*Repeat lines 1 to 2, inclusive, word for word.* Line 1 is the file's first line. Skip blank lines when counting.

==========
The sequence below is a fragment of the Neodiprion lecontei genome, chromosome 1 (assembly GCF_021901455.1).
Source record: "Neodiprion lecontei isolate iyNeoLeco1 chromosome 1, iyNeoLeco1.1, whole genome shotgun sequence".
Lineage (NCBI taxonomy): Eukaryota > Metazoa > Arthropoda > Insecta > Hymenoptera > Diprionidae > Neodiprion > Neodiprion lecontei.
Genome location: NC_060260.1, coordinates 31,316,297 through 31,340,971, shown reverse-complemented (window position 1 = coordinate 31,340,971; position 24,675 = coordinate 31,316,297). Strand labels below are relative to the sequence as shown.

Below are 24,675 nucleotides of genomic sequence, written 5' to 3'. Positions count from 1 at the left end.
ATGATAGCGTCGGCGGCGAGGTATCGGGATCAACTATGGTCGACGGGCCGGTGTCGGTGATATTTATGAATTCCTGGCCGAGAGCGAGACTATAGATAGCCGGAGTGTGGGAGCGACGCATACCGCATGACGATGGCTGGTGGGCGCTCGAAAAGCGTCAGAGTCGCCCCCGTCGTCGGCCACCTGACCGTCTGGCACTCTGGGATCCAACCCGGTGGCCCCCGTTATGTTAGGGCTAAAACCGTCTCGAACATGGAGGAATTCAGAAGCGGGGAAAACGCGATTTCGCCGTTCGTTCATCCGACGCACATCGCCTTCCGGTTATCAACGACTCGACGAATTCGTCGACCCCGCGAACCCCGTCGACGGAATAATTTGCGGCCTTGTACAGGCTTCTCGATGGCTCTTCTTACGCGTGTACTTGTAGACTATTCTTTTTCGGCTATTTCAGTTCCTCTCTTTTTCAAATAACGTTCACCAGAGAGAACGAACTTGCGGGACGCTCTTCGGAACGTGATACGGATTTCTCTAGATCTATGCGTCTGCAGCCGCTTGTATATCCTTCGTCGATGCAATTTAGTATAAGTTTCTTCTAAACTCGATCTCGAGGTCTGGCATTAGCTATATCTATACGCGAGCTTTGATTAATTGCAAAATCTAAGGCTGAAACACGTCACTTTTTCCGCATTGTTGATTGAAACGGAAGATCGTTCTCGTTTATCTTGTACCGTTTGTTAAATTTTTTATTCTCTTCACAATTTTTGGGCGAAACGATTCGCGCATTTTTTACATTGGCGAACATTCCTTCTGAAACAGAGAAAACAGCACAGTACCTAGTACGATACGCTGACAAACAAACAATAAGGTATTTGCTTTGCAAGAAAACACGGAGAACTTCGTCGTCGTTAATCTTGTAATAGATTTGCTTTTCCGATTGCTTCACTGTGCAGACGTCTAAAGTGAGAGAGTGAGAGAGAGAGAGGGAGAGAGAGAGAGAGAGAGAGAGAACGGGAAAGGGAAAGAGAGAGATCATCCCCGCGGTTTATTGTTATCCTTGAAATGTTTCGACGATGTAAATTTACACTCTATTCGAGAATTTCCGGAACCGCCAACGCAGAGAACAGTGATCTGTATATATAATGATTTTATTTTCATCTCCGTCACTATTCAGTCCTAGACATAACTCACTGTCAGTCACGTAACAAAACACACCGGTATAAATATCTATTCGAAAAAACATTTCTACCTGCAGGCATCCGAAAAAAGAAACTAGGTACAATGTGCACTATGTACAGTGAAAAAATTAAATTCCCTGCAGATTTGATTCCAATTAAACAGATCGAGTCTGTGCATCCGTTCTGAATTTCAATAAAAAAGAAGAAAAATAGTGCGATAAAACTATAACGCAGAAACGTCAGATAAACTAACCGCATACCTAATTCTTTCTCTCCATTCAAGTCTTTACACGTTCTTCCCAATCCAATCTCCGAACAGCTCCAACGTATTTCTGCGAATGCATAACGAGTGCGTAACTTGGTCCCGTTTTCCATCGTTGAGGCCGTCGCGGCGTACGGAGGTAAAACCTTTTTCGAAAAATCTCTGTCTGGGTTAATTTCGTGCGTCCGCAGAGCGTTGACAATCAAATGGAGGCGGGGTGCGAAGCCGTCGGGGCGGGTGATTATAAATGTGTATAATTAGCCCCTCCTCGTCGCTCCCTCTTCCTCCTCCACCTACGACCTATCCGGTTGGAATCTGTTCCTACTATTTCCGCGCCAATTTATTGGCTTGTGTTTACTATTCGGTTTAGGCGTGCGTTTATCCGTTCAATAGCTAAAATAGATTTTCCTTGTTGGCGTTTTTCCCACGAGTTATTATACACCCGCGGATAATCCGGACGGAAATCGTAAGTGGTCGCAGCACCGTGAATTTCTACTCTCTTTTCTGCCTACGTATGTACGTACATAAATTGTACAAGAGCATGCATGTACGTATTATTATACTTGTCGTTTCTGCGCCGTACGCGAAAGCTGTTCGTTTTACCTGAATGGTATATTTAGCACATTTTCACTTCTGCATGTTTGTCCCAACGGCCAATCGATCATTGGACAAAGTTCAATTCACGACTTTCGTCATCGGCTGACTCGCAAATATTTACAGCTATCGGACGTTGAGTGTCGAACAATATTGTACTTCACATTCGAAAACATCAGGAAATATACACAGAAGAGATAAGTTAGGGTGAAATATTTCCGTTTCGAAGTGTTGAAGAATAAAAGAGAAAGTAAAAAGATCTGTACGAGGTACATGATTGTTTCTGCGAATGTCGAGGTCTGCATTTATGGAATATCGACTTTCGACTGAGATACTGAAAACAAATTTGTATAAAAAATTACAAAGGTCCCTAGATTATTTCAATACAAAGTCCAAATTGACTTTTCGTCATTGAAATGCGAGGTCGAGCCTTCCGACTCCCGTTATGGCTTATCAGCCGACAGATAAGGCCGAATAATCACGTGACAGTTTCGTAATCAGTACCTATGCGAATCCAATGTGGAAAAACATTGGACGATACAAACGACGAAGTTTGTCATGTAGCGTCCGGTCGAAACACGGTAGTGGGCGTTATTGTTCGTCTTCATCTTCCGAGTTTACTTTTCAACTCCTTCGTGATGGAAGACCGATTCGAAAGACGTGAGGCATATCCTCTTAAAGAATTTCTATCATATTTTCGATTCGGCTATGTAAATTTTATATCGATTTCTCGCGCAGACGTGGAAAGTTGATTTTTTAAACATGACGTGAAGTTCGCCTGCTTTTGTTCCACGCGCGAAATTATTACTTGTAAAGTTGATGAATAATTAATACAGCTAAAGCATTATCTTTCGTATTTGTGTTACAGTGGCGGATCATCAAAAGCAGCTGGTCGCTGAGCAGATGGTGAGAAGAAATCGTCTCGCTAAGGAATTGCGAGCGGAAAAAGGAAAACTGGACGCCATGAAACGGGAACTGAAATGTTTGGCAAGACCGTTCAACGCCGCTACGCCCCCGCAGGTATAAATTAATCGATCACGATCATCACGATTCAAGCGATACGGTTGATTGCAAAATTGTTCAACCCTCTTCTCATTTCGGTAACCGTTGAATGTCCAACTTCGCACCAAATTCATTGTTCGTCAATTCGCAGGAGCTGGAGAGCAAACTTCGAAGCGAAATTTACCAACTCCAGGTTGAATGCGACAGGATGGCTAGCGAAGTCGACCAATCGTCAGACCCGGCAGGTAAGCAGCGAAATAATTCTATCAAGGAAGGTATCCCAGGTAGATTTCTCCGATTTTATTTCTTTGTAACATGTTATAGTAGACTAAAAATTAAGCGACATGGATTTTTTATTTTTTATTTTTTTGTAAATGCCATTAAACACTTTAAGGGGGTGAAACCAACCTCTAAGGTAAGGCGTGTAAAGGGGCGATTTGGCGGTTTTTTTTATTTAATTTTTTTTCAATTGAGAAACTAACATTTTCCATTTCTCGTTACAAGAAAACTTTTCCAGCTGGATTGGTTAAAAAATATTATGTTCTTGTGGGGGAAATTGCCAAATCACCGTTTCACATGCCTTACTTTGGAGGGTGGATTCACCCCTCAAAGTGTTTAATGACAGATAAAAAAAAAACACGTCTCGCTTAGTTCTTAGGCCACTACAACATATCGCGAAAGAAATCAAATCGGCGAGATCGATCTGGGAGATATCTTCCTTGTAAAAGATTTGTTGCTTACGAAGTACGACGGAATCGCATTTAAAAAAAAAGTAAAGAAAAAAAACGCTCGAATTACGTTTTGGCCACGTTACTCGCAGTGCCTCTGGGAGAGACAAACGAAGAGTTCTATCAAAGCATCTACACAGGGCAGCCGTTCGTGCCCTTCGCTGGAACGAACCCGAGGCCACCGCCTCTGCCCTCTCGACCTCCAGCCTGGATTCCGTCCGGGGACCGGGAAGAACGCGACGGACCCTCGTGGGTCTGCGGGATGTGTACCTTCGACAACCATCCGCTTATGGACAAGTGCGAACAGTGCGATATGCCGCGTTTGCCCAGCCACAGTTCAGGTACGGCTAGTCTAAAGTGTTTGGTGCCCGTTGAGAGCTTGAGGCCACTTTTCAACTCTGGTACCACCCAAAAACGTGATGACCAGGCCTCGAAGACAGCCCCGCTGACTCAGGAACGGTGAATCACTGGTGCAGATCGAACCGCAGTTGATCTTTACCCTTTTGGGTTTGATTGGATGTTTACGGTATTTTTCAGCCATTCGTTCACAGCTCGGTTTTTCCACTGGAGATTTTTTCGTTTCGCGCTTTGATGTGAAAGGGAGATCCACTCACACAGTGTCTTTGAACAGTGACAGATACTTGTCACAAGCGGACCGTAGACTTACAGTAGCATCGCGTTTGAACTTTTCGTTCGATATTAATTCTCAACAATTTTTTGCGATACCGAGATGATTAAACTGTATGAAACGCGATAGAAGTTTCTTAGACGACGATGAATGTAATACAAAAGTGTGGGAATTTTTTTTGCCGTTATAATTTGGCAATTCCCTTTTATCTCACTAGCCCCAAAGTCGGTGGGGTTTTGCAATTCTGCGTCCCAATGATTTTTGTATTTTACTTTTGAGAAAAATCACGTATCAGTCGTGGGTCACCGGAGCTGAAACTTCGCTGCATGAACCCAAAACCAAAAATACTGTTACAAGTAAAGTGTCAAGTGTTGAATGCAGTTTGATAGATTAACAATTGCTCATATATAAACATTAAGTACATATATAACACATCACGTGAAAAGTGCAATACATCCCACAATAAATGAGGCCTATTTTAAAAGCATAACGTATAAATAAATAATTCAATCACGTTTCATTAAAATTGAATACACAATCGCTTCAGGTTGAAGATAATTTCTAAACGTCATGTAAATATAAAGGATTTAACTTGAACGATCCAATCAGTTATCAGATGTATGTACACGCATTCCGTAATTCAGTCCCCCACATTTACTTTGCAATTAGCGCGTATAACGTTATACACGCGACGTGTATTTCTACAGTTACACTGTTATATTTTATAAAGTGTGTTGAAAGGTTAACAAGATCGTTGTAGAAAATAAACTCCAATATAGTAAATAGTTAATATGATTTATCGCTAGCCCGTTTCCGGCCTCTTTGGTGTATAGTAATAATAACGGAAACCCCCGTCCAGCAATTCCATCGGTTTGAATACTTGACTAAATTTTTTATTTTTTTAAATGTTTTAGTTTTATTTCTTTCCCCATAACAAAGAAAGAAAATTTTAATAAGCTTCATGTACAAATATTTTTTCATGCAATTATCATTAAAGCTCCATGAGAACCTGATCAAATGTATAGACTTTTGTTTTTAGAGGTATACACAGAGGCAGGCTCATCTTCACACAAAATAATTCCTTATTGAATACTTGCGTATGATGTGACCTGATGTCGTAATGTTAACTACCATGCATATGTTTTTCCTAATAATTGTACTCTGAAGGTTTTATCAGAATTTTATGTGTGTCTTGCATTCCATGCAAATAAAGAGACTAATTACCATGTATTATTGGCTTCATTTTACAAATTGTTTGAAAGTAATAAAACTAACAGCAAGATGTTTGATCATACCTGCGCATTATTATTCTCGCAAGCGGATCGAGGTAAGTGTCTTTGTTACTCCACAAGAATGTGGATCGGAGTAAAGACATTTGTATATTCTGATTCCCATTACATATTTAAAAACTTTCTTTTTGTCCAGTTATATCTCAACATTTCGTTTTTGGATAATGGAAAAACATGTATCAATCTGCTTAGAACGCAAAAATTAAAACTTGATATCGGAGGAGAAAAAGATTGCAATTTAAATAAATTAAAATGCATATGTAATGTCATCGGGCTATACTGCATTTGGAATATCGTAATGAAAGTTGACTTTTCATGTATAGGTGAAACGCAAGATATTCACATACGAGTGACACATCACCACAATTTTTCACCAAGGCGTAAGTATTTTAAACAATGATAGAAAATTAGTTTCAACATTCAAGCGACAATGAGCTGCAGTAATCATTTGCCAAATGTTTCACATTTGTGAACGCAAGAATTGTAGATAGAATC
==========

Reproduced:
The sequence below is a fragment of the Neodiprion lecontei genome, chromosome 1 (assembly GCF_021901455.1).
Source record: "Neodiprion lecontei isolate iyNeoLeco1 chromosome 1, iyNeoLeco1.1, whole genome shotgun sequence".